1.000 buitres envenenados

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1.000 buitres envenenados
« en: Mircoles 11 Septiembre 2013 19:20:08 pm »
Birdlife Botswana launches campaign following poisoning of 1000 vultures

Birdlife Botswana says it will launch a new public campaign called I want Botswanas Vultures ALIVE not DEAD, in response to increasing vulture poisoning incidences, the latest of which killed an estimated 1,000 vultures.

This message will also be a wakeup call to the Ministry of Environment, Wildlife and Tourism and other anti-poaching agencies to help conservation societies in keeping Botswanas tourism intact and extend their focus from elephant and rhino poaching to note that poisoning of vultures maybe linked to elephant poaching.

The organisation, which is a BirdLife International partner in Botswana & member of the World Conservation Union, said this is the message it wants all Batswana to take to heart, and help the organisation in its efforts to reverse the decline facing Botswanas vultures.

Intentional and accidental poisoning are topmost threats to vultures in Botswana and over the years several incidences have been reported; for instance more than 250 were killed in Kwando (Ngamiland District) in May 2012.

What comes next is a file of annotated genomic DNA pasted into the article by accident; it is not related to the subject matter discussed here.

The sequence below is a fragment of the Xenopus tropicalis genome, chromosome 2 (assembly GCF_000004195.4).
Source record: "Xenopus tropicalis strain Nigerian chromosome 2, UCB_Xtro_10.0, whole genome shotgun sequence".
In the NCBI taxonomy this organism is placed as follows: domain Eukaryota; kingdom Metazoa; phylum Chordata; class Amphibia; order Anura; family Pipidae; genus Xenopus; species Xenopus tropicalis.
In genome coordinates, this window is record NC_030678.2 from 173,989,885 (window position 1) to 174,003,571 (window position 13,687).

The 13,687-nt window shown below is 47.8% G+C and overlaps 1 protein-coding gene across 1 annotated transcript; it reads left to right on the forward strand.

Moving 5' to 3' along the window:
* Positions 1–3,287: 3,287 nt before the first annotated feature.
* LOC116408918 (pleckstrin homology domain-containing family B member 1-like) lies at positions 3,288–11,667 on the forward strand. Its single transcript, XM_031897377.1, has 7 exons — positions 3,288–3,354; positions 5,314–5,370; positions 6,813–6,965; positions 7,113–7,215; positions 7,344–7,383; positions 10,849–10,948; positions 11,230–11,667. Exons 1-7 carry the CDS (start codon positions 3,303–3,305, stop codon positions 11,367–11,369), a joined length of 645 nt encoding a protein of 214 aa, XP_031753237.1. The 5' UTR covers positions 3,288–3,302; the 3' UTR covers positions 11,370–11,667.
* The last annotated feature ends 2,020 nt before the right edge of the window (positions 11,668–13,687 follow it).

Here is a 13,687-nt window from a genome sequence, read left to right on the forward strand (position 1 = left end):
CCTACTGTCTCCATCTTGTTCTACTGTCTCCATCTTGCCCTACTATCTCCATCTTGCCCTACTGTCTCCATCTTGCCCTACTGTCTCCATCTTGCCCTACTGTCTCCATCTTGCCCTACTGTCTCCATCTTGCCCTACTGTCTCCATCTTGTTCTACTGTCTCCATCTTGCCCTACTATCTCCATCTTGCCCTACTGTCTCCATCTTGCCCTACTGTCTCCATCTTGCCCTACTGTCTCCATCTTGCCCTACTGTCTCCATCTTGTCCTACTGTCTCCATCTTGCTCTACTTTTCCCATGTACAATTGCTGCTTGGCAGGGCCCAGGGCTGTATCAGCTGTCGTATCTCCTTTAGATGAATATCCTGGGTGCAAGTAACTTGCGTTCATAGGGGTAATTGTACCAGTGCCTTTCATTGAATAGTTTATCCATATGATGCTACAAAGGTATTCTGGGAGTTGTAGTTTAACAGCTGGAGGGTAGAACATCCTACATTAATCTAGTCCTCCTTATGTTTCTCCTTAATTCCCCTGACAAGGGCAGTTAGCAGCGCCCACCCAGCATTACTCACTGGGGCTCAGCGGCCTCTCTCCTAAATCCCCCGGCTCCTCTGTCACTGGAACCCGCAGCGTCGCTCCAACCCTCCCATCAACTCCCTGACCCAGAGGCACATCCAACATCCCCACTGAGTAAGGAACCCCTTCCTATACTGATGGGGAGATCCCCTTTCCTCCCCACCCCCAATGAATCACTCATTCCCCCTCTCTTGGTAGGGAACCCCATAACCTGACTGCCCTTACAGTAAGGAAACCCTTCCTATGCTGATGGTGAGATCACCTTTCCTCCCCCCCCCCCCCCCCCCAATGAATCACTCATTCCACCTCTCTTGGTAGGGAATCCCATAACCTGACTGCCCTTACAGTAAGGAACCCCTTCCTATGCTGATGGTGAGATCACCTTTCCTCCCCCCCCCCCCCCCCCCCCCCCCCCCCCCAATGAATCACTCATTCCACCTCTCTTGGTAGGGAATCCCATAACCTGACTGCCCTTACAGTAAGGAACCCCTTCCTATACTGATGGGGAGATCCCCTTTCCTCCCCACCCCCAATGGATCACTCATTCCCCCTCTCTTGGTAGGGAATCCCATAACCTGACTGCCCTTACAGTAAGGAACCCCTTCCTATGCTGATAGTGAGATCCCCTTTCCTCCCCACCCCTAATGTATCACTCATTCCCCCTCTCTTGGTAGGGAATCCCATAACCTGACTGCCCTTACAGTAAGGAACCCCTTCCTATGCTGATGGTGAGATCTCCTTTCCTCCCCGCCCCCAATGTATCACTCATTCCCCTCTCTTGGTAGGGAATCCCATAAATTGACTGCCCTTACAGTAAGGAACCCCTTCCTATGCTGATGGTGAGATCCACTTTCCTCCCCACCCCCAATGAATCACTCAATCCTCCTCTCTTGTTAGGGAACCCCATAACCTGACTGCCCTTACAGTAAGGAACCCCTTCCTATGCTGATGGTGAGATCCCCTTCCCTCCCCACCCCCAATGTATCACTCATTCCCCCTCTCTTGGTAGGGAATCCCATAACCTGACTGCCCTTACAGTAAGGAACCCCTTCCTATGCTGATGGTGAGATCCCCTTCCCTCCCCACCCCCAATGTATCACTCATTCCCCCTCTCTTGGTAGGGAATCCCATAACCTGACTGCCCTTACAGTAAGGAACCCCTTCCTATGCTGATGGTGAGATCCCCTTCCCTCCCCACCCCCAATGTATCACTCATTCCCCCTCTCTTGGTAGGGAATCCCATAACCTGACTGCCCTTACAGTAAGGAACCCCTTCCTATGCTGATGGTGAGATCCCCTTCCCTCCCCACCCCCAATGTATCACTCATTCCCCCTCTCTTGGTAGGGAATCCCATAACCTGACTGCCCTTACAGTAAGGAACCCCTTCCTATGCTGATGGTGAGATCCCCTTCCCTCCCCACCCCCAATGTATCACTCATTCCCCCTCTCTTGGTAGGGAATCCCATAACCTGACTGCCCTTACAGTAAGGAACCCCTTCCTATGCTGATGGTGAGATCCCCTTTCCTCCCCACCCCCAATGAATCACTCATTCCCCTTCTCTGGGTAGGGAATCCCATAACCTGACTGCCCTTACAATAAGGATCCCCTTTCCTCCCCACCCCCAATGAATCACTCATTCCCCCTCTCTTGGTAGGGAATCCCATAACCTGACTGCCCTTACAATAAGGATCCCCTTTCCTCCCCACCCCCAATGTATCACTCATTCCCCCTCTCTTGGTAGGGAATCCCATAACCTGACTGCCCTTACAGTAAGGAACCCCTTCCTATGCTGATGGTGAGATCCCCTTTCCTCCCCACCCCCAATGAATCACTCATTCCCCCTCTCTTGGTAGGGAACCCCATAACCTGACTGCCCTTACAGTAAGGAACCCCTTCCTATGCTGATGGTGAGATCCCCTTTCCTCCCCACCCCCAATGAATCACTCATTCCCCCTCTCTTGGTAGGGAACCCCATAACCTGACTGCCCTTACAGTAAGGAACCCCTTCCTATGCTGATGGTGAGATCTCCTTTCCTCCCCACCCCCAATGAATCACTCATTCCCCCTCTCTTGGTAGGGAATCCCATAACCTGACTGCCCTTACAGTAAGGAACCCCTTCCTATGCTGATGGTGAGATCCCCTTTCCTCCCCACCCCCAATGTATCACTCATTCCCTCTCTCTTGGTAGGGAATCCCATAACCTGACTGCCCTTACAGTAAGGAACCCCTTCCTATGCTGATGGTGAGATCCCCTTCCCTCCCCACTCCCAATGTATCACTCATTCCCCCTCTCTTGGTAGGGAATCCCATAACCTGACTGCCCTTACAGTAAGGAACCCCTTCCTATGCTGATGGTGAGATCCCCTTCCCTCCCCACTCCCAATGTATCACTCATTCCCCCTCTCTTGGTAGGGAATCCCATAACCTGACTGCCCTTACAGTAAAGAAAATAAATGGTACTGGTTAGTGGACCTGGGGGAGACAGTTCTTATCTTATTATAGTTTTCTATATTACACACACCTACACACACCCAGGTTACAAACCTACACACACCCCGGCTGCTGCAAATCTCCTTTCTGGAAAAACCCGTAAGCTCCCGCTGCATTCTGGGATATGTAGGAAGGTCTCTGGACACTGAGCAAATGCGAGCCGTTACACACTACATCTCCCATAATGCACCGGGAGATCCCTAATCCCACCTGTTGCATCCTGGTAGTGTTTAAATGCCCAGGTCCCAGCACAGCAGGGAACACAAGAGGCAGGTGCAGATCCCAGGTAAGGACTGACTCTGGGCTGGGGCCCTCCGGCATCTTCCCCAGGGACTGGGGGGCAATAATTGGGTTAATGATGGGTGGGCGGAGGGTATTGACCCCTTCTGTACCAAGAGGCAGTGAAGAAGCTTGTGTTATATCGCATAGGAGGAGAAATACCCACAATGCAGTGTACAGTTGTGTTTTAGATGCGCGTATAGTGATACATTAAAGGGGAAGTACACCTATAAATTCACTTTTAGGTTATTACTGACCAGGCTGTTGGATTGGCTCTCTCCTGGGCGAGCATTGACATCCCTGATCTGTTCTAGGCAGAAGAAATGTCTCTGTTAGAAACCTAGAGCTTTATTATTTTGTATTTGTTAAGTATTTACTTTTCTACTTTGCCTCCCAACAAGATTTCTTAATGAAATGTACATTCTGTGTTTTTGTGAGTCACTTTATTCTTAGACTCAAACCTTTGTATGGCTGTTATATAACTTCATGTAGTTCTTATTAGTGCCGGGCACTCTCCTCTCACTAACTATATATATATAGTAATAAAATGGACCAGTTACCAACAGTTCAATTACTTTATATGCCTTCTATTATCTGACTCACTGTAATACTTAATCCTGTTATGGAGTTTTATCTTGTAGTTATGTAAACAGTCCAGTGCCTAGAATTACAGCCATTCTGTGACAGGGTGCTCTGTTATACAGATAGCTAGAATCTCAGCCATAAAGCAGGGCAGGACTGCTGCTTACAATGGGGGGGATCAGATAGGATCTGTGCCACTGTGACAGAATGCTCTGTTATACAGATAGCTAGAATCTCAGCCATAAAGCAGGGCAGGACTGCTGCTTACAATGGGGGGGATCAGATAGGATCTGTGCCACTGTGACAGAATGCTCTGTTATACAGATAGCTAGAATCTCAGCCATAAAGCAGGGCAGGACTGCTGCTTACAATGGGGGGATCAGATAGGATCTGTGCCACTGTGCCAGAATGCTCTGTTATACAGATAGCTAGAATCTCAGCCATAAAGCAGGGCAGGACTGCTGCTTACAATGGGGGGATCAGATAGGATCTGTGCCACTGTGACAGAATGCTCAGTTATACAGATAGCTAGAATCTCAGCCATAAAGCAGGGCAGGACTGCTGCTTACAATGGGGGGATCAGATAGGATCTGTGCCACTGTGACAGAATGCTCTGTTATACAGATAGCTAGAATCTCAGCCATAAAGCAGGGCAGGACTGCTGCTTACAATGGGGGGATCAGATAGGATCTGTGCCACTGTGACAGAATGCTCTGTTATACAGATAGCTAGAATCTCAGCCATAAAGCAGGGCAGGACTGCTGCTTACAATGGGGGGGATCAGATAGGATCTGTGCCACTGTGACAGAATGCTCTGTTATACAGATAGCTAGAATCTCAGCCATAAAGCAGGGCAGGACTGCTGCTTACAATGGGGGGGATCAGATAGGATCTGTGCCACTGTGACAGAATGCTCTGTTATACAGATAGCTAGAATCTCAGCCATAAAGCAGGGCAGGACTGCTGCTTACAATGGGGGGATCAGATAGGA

A turning point in this crisis is that in July 2013, 400600 dead vultures were found at a poisoned elephant carcass in Namibias Caprivi Strip.

BirdLife is concerned that the loss of between 400-600 birds in this single incident will affect populations in the entire sub-region, including Botswana and should act as a catalyst for further action at a number of levels.

This was an intentional attempt by poachers, who laced the carcass with a chemical to kill vultures, because vultures congregate around carcasses and are therefore often used by law enforcers as an indication of poaching activity, Dr Kabelo Senyatso, BirdLife Botswanas Director said.

Given that this occurred during the breeding season, many of these birds would have been breeding, thus the total death toll when one considers eggs and chicks would most likely exceed 1,000 birds. Many of these would undoubtedly be Botswanas birds and thus as nation, we should be concerned about this development, he added.

http://minetravel.co.bw/?p=1985

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